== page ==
Sometimes, depending on the requirement, you might need to apply some AI and machine learning functions on the data through the dataflow. These functionalities are available in Power BI dataflows and require a Premium workspace.
The following articles discuss how to use AI functions in a dataflow:
- Azure Machine Learning integration in Power BI
- Cognitive Services in Power BI
- Automated Machine Learning in Power BI
Note that the features listed above are Power BI specific and are not available when creating a dataflow in the Power Apps or Dynamics 365 customer insights portals.
One of the reasons to use a computed table is the ability to process large amounts of data. The computed table helps in those scenarios. If you have an table in a dataflow, and another table in the same dataflow uses the first table's output, this action creates a computed table.
The computed table helps with the performance of the data transformations. Instead of re-doing the transformations needed in the first table multiple times, the transformation is done only once in the computed table. Then the result is used multiple times in other tables.
To learn more about computed tables, go to Creating computed tables in dataflows.
Computed tables are available only in an analytical dataflow.
Standard vs. analytical dataflows
The following table lists some differences between a standard table and an analytical table.
|How to create||Power Platform dataflows||Power BI dataflows
Power Platform dataflows by selecting the Analytical entities only checkbox when creating the dataflow
|Storage options||Dataverse||Power BI provided Azure Data Lake storage for Power BI dataflows, Dataverse provided Azure Data Lake storage for Power Platform dataflows, or customer provided Azure Data Lake storage|
|Power Query transformations||Yes||Yes|
|Can be used in other applications||Yes, through Dataverse||Power BI dataflows: Only in Power BI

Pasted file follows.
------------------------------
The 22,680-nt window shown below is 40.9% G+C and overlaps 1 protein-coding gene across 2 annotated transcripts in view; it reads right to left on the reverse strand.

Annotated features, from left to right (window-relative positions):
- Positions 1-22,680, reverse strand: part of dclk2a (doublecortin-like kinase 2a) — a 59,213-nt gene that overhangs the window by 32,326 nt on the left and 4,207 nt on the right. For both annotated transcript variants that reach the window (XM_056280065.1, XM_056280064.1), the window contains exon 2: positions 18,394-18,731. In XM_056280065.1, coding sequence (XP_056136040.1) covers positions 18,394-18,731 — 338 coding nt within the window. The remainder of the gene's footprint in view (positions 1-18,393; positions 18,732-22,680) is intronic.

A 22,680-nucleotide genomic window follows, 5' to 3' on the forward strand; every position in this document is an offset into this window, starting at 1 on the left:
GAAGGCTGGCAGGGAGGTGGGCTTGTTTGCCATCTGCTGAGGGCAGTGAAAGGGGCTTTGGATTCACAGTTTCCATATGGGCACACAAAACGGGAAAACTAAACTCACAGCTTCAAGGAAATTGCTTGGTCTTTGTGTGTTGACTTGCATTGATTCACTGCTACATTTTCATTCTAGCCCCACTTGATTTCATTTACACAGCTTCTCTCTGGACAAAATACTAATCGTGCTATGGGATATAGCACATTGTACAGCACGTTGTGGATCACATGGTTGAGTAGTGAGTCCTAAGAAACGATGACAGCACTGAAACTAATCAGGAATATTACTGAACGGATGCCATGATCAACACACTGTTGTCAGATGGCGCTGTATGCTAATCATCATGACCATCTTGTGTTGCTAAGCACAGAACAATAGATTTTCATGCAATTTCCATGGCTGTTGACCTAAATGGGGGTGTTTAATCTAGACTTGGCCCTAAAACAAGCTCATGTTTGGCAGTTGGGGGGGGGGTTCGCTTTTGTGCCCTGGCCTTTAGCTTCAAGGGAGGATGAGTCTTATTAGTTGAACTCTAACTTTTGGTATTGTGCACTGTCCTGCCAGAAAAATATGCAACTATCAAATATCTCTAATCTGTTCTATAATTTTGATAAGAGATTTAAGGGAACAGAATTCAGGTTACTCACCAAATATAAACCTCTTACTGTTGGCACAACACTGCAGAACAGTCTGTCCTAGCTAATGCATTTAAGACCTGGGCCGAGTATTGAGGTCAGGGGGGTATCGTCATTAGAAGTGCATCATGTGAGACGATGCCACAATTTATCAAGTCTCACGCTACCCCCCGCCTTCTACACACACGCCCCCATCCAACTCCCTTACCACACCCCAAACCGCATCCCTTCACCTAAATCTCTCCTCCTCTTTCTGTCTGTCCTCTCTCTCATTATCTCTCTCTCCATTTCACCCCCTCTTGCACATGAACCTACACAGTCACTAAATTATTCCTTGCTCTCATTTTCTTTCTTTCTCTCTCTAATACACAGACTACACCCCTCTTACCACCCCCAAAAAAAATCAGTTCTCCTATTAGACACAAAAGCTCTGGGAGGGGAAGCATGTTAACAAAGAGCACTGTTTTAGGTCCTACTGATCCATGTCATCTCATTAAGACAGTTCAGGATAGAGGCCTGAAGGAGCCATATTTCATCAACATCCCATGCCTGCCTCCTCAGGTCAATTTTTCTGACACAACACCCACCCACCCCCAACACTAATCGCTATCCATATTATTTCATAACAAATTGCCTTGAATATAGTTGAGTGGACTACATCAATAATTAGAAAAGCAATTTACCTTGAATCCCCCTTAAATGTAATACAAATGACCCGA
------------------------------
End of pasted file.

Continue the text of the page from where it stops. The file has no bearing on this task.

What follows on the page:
Power Platform dataflows or Power BI external dataflows: Yes, through Azure Data Lake Storage
|Mapping to standard table||Yes||Yes|
|Incremental load||Default incremental-load
Possible to change using the Delete rows that no longer exist in the query output checkbox at the load settings
Possible to set up incremental refresh by setting up the incremental refresh in the dataflow settings
|Scheduled Refresh||Yes||Yes, the possibility of notifying the dataflow owners upon the failure|
Scenarios to use each dataflow type
Here are some sample scenarios and best practice recommendations for each type of dataflow.
Cross-platform usage—standard dataflow
If your plan for building dataflows is to use stored data in multiple platforms (not only Power BI, but also other Microsoft Power Platform services, Dynamics 365, and so on), a standard dataflow is a great choice. Standard dataflows store the data in Dataverse, which you can access through many other platforms and services.
Heavy data transformations on large data tables—analytical dataflow
Analytical dataflows are an excellent option for processing large amounts of data. Analytical dataflows also enhance the computing power behind the transformation. Having the data stored in Azure Data Lake Storage increases the writing speed to a destination. Compared to Dataverse (which might have many rules to check at the time of data storage), Azure Data Lake Storage is faster for read/write transactions on a large amount of data.
AI features—analytical dataflow
If you're planning to use any AI functionality through the data transformation stage, you'll find it helpful to use an analytical dataflow because you can use all the supported AI features with this type of dataflow.